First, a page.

Variation and phonological theory
This work proceeds from two fundamental assumptions which have nevertheless not always received wide acceptance in the fields of phonology and sociolinguistics: (1) that the empirical, quantitative study of variation in language may have important implications for theories of phonology; and (2) that a thorough understanding of current phonological theory can be of great importance in interpreting and explaining sociolinguistic data. To aid in bridging the gap between these two fields, I present a case for the study of phonological varition within a current formal framework. The theoretical model I utilize is Optimality Theory, which I argue is, in principle, particularly well suited not only for modeling variable phenomena but also for explaining why such phenomena should exist. However, previous attempts to adapt the theory to specific instances of linguistic variation have run into problems due to the basic tenet of Optimality Theory that every hierarchy of constraint rankings constitutes a grammar; this in turn implies that a speaker must possess multiple grammars of his/her dialect, one in fact for every variant that exists in that dialect. To avoid the multiple grammars problem, I introduce the concept of the Floating Constraint: That is, a particular constraint(s) may be classified simply as being ranked somewhere within a range of anchored constraints, without specifying its exact ranking relative to those constraints. I show, through examples of variable processes from several languages, how such an approach can account not only for the facts of variation, but also for the relative frequencies of occurrence of the variants themselves, without the need to resort to positing a separate grammar for each possible outcome. By demonstrating that this approach may be successfully applied to the analysis of a wide range of cross-linguistic variation, I provide phonologists with a model for studying variability, and sociolinguists with a firm and coherent foundation in current phonological theory.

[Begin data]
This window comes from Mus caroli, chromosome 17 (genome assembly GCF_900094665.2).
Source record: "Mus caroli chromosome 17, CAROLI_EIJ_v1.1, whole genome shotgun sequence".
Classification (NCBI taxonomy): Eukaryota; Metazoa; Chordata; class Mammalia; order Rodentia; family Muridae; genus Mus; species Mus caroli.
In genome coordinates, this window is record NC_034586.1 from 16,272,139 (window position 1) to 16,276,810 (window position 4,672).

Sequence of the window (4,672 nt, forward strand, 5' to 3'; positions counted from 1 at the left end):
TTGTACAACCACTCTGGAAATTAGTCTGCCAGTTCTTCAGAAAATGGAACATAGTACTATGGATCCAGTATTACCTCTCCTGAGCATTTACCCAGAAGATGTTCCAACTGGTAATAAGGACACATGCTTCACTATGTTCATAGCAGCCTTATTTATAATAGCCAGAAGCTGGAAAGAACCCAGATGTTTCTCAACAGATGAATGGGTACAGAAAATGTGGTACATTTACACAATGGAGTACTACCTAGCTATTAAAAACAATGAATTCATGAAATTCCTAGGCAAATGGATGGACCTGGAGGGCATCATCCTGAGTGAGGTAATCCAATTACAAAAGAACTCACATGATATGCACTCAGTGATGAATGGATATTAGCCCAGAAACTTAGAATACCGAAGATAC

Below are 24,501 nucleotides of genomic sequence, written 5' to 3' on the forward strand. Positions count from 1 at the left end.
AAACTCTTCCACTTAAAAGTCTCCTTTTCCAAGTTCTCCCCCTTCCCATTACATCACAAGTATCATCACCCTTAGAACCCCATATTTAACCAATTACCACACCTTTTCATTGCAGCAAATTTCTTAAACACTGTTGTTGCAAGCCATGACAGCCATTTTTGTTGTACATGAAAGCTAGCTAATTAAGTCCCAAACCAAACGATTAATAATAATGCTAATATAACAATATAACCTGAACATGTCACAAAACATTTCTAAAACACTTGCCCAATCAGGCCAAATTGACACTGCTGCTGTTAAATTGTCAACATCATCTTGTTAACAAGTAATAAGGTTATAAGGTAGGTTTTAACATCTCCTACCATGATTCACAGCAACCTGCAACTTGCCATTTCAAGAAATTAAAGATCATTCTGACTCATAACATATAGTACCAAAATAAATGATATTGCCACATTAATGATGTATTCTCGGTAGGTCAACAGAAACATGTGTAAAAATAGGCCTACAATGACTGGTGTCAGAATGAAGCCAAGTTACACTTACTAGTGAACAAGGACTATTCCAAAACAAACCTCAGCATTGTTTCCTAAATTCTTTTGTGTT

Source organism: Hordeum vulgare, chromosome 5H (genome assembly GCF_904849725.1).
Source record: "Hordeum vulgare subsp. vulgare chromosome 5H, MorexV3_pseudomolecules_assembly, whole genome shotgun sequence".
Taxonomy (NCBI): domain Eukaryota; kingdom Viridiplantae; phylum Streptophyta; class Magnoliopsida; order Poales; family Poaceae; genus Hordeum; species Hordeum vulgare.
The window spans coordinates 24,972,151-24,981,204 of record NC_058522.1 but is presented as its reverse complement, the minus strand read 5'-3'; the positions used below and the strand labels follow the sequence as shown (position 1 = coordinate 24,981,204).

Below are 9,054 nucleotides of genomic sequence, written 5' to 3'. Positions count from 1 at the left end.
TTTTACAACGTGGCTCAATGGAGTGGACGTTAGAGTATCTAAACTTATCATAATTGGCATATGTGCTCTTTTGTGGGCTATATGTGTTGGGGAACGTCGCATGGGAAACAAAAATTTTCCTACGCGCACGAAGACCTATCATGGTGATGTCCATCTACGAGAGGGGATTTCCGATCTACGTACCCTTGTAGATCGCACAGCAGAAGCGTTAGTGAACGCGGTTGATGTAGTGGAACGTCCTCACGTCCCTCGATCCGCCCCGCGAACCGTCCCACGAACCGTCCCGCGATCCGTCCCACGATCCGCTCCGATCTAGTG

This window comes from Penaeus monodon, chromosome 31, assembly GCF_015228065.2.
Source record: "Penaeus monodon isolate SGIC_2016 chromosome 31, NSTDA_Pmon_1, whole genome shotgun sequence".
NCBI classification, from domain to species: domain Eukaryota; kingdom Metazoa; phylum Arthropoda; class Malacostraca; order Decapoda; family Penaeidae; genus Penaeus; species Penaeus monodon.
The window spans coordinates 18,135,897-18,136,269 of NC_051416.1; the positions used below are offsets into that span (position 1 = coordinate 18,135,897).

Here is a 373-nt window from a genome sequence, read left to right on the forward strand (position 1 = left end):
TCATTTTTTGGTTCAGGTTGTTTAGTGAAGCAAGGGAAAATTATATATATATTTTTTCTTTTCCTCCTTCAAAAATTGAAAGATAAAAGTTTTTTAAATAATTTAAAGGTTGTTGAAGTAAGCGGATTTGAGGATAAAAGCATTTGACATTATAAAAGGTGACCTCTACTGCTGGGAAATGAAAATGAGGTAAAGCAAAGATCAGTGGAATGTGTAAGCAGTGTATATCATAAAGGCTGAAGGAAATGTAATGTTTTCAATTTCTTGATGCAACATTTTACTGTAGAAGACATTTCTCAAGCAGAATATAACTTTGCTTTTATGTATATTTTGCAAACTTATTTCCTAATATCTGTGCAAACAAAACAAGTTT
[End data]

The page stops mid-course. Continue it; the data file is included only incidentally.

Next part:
Reynolds, William Thomas, "Variation and phonological theory" (1994). Dissertations available from ProQuest. AAI9521109.